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Labor Day Weekend Treat: Audubon’s Monarch Butterfly Festival

Labor Day Weekend Treat: Audubon’s Monarch Butterfly Festival

Jamestown, NY – Volunteers have spent much of the summer raising Monarch Butterflies for the Jamestown (NY) Audubon Center & Sanctuary’s Monarch Butterfly Festival on Saturday, August 30.

“It’s a challenge to provide Monarchs for this wonderful event,” said Audubon Senior Naturalist and Festival Coordinator Jeff Tome. “With the Monarchs’ very existence being threatened, part of the purpose of the festival it to encourage a nourishing environment for these lovely creatures.”

The 10 a.m.-4 p.m. Labor Day weekend experience is one for which you want to be sure to bring your camera.

Leadership of Audubon and RTPI Explore Future Collaborations

Leadership of Audubon and RTPI Explore Future Collaborations

Jamestown, NY – Two area non-profit organizations with a history of cooperation, common goals and a shared linkage to Jamestown’s famous naturalist, Roger Tory Peterson, have begun exploratory conversations about expanded collaborations. A task force comprised of board leadership and the presidents of the Jamestown Audubon Society (JAS) and the Roger Tory Peterson Institute of Natural History (RTPI) have met to assess the desirability and feasibility of new program collaborations and the potential for consolidation of some administrative functions.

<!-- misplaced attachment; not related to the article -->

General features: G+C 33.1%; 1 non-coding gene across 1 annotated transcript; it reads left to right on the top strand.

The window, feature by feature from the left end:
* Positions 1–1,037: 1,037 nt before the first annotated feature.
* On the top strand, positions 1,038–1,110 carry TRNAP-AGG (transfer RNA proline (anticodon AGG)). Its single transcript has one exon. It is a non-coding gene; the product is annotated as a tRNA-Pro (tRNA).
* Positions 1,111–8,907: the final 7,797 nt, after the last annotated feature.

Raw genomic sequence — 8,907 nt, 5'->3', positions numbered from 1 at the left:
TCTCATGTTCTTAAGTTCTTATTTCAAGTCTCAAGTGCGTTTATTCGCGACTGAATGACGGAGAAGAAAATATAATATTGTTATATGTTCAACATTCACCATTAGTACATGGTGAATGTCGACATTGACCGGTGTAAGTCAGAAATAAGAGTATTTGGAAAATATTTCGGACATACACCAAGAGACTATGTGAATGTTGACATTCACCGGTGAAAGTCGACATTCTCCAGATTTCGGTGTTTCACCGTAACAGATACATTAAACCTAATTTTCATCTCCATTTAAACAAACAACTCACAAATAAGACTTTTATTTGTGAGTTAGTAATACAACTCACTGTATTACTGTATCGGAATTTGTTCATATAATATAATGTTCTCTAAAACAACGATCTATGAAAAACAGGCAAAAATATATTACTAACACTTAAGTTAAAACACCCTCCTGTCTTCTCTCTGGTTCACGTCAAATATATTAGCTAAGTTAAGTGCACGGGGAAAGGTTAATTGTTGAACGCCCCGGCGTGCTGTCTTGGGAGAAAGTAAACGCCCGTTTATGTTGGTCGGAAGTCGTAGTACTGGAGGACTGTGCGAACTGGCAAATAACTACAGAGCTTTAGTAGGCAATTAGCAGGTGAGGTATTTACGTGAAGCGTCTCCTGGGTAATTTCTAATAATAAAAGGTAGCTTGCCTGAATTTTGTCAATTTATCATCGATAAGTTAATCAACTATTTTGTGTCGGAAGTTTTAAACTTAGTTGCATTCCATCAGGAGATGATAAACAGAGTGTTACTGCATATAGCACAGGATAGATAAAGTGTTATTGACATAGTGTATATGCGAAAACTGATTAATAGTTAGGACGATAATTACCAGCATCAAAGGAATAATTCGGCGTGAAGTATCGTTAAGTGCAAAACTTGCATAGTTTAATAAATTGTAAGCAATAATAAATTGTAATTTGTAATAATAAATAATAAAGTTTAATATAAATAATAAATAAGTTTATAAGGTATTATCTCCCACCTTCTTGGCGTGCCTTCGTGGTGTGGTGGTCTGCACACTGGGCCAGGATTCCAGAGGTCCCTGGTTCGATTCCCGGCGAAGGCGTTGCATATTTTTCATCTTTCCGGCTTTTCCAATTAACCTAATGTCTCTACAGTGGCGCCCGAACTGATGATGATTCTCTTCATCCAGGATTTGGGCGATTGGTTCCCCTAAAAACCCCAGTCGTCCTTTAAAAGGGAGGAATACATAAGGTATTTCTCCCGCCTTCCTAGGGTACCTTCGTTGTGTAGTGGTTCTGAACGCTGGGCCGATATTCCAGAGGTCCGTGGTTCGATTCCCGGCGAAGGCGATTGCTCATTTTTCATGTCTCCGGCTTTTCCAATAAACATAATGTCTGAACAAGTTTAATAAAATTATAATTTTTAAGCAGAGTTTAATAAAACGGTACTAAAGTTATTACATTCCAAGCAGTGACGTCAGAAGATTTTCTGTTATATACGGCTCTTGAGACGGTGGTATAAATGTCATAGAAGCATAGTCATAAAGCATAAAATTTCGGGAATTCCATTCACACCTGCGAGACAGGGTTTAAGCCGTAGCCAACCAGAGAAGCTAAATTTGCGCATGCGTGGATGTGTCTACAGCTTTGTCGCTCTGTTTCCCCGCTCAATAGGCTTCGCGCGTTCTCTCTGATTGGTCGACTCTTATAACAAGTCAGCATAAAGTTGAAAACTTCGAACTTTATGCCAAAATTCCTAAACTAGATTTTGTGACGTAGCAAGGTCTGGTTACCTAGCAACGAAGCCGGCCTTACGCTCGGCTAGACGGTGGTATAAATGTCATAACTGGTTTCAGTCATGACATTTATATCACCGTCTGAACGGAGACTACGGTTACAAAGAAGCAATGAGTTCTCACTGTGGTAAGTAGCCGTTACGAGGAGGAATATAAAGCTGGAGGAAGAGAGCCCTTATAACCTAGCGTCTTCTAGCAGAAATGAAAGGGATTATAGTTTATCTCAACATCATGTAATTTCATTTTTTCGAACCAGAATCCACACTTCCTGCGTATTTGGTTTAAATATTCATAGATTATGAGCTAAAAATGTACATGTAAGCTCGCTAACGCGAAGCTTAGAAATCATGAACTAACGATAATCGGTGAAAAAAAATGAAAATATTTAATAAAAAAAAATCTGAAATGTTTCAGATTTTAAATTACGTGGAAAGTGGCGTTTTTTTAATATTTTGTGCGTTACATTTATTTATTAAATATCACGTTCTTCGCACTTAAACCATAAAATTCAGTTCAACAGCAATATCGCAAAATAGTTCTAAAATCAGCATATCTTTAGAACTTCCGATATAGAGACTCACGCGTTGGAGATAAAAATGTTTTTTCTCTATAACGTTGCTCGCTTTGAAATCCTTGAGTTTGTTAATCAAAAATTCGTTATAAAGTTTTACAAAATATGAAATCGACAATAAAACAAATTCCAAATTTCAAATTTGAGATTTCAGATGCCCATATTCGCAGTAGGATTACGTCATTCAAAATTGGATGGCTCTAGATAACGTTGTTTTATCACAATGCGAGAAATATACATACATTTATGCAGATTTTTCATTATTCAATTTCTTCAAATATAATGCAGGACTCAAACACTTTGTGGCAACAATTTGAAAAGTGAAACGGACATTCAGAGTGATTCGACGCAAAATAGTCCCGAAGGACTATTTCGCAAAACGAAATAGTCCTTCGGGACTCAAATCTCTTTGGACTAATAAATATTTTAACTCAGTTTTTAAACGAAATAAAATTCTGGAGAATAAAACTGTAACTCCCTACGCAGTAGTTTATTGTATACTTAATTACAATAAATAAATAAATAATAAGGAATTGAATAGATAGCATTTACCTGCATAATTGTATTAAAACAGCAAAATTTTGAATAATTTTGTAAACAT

Enjoy “Monarchs & Margaritas” at Audubon

Enjoy “Monarchs & Margaritas” at Audubon

Jamestown, NY – You can enjoy live butterflies, music, food, games, and margaritas at the first-ever “Monarchs & Margaritas” presented by the Audubon Center & Sanctuary.

From 5-7 p.m. on Friday, August 29, you are invited to support the Monarch Butterflies as they prepare for their migration to Mexico.

Audubon will be a flurry of activity preparing for the next day’s Monarch Butterfly Festival as the staff creates in indoor butterfly house full of beautiful flowers and Monarch Butterflies. For the first time, Audubon is opening up for an exclusive sneak peak the night before.

Monarchs need help. Throughout the last decade, their populations have been decimated by habitat loss, deforestation, and drought. Through a fun game and the opportunity to view all stages of the Monarch life cycle up close, you will learn more about their plight and how you can help.

Third Healthy Landscapes, Healthy Waters Presentation on August 14

Third Healthy Landscapes, Healthy Waters Presentation on August 14

Jamestown, NY – You can take actions that will improve the health of our local waterways.

On Thursday, August 14, 7-8 p.m., Jamestown Audubon, the Chautauqua Watershed Conservancy, and the Chautauqua Lake Association are presenting the third in their summer series “Healthy Landscapes, Healthy Waters.”

Scott Kischbaugh of the New York State Department of Environmental Conservation will discuss the condition of the nation’s lakes along with more details about the lakes of New York State. When he talks about “Reducing the Likelihood of Algal Blooms by Doing the Little Things,” Kischbaugh will emphasize how the small actions of individuals -- buffer strip installations, septic tank maintenance, invasive species control and more -- can promote healthier conditions in the nearby waters.